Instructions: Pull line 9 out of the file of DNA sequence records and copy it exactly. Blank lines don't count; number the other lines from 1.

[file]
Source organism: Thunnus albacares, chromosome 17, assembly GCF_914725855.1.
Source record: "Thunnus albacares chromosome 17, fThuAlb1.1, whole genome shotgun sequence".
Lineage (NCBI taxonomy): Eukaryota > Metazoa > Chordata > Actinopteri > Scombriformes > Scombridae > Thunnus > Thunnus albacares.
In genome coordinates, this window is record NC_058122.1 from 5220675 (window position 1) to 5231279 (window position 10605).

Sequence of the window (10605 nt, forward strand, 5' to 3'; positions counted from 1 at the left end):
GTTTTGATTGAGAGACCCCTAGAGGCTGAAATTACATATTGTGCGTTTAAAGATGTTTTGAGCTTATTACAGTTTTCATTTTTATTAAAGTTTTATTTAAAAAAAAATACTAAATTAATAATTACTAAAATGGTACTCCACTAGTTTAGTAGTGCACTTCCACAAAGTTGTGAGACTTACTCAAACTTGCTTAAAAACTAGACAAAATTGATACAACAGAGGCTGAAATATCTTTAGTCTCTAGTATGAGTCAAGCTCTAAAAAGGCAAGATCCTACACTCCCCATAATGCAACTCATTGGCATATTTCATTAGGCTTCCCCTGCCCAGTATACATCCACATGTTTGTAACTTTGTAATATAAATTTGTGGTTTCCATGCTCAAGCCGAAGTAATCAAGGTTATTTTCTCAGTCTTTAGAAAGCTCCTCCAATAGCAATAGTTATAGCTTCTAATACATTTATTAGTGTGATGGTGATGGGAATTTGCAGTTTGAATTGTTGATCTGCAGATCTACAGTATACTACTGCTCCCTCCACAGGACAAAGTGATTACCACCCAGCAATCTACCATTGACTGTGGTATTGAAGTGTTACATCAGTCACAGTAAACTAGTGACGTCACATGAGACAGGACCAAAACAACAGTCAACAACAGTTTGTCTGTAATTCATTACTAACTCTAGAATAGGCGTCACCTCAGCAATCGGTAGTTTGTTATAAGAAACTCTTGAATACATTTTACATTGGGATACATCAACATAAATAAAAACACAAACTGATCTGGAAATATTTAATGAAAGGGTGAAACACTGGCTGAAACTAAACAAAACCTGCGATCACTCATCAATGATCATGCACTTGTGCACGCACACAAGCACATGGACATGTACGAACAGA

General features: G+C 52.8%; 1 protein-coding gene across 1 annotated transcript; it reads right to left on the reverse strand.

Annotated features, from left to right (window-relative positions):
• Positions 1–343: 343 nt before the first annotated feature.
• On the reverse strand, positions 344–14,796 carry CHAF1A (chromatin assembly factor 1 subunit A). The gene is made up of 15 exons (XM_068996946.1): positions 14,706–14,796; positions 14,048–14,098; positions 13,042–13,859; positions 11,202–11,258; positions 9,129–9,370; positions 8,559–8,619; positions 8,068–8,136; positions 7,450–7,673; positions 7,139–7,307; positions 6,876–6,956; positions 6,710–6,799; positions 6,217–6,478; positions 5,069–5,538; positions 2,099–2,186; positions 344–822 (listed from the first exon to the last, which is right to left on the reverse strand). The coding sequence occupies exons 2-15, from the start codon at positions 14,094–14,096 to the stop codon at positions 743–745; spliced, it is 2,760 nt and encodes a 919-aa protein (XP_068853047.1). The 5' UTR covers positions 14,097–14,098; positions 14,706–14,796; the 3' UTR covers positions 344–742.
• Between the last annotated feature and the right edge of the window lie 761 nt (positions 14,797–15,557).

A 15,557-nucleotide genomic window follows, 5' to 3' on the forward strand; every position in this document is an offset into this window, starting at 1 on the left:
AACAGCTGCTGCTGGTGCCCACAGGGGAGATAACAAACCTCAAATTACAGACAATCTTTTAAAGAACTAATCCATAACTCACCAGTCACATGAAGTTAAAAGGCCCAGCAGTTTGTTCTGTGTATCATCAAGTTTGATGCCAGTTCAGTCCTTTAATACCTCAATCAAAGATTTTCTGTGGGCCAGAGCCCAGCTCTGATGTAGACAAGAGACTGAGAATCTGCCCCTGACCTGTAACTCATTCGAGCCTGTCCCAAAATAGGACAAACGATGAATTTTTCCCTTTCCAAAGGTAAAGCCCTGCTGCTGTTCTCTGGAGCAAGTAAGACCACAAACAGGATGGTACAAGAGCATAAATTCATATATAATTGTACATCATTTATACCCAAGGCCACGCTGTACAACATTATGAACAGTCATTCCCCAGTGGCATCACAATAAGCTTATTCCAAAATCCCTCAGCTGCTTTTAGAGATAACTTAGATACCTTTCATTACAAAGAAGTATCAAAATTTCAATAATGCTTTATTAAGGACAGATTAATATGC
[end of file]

• Positions 1–343: 343 nt before the first annotated feature.